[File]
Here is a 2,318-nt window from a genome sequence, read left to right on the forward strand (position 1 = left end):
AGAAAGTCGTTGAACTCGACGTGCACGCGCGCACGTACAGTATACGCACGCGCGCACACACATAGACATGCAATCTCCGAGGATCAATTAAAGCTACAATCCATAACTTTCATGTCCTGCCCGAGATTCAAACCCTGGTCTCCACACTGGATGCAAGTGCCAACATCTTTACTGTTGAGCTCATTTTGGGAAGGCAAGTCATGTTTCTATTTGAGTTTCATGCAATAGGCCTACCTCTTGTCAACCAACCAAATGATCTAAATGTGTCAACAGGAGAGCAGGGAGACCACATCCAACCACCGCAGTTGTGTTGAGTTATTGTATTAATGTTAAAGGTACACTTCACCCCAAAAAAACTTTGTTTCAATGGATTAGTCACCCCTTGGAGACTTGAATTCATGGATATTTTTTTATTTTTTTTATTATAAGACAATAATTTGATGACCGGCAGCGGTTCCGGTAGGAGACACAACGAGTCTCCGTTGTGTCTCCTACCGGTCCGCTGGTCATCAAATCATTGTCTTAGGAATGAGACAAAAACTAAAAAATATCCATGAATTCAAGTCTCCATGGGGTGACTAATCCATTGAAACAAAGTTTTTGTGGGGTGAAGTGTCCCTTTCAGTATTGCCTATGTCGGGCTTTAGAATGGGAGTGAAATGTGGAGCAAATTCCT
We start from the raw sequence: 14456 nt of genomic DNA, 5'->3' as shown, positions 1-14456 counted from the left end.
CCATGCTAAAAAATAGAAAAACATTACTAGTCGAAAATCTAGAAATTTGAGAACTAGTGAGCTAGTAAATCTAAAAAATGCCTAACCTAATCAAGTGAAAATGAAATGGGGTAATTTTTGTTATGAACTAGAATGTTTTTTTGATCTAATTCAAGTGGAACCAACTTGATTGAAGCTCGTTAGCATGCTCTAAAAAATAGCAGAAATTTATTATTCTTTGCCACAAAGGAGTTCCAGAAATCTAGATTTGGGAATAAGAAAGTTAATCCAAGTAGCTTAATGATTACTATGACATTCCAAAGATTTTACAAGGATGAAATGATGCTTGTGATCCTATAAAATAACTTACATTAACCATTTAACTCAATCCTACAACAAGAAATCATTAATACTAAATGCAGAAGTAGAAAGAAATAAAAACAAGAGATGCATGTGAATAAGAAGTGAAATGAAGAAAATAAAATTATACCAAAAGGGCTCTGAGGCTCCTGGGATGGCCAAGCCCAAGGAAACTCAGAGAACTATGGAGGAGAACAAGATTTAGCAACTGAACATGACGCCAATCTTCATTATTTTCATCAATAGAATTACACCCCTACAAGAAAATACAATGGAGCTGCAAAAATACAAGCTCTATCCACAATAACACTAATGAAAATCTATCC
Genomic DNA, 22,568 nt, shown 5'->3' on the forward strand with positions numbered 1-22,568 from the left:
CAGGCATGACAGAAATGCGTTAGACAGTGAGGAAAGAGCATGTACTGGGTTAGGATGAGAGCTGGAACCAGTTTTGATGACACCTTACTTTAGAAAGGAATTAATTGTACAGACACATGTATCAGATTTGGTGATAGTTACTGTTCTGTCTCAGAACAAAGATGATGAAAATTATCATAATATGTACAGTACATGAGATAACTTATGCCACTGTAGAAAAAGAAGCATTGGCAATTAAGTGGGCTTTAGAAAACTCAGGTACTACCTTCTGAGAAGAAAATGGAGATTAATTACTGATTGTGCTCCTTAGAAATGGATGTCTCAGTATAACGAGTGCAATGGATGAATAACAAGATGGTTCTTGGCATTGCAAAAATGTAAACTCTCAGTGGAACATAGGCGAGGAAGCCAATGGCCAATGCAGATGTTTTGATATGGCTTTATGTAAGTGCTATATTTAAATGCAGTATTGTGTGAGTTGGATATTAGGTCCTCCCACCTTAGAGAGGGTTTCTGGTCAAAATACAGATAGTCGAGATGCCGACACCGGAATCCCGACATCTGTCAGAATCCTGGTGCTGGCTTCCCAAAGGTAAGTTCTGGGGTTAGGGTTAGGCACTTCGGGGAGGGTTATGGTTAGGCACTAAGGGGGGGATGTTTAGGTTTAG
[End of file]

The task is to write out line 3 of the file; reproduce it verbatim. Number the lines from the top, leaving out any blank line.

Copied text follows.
We start from the raw sequence: 14456 nt of genomic DNA, 5'->3' as shown, positions 1-14456 counted from the left end.